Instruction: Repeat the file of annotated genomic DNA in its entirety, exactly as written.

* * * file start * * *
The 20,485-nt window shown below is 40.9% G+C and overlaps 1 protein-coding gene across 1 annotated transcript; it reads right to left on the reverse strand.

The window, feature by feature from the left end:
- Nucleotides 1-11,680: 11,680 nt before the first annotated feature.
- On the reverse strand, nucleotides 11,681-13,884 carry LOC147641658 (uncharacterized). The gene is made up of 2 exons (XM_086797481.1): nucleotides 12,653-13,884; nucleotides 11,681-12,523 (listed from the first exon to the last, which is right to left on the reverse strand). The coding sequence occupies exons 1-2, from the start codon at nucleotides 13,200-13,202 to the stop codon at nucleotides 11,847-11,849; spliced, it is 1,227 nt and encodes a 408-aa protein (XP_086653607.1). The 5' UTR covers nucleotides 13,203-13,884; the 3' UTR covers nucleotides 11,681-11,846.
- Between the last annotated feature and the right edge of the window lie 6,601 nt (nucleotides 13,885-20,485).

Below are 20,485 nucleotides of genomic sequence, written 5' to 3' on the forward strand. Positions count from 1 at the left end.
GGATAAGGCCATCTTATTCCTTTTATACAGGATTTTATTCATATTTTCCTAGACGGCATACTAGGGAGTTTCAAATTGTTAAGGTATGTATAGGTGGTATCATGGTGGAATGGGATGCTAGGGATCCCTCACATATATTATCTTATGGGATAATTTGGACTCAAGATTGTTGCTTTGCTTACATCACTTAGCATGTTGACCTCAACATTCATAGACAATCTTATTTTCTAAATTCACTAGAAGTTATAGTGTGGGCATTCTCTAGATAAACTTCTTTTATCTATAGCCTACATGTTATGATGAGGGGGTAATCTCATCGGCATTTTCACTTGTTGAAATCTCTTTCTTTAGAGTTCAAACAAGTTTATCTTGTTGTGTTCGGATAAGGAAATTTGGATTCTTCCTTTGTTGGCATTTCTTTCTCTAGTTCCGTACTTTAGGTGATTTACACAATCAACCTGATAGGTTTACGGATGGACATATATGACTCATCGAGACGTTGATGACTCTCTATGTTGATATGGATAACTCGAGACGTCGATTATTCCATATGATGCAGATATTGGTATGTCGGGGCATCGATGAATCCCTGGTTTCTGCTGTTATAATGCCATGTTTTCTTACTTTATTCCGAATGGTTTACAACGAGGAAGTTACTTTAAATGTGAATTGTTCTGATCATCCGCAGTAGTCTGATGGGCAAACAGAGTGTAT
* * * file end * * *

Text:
The 20,485-nt window shown below is 40.9% G+C and overlaps 1 protein-coding gene across 1 annotated transcript; it reads right to left on the reverse strand.

The window, feature by feature from the left end:
- Nucleotides 1-11,680: 11,680 nt before the first annotated feature.
- On the reverse strand, nucleotides 11,681-13,884 carry LOC147641658 (uncharacterized). The gene is made up of 2 exons (XM_086797481.1): nucleotides 12,653-13,884; nucleotides 11,681-12,523 (listed from the first exon to the last, which is right to left on the reverse strand). The coding sequence occupies exons 1-2, from the start codon at nucleotides 13,200-13,202 to the stop codon at nucleotides 11,847-11,849; spliced, it is 1,227 nt and encodes a 408-aa protein (XP_086653607.1). The 5' UTR covers nucleotides 13,203-13,884; the 3' UTR covers nucleotides 11,681-11,846.
- Between the last annotated feature and the right edge of the window lie 6,601 nt (nucleotides 13,885-20,485).

Below are 20,485 nucleotides of genomic sequence, written 5' to 3' on the forward strand. Positions count from 1 at the left end.
GGATAAGGCCATCTTATTCCTTTTATACAGGATTTTATTCATATTTTCCTAGACGGCATACTAGGGAGTTTCAAATTGTTAAGGTATGTATAGGTGGTATCATGGTGGAATGGGATGCTAGGGATCCCTCACATATATTATCTTATGGGATAATTTGGACTCAAGATTGTTGCTTTGCTTACATCACTTAGCATGTTGACCTCAACATTCATAGACAATCTTATTTTCTAAATTCACTAGAAGTTATAGTGTGGGCATTCTCTAGATAAACTTCTTTTATCTATAGCCTACATGTTATGATGAGGGGGTAATCTCATCGGCATTTTCACTTGTTGAAATCTCTTTCTTTAGAGTTCAAACAAGTTTATCTTGTTGTGTTCGGATAAGGAAATTTGGATTCTTCCTTTGTTGGCATTTCTTTCTCTAGTTCCGTACTTTAGGTGATTTACACAATCAACCTGATAGGTTTACGGATGGACATATATGACTCATCGAGACGTTGATGACTCTCTATGTTGATATGGATAACTCGAGACGTCGATTATTCCATATGATGCAGATATTGGTATGTCGGGGCATCGATGAATCCCTGGTTTCTGCTGTTATAATGCCATGTTTTCTTACTTTATTCCGAATGGTTTACAACGAGGAAGTTACTTTAAATGTGAATTGTTCTGATCATCCGCAGTAGTCTGATGGGCAAACAGAGTGTAT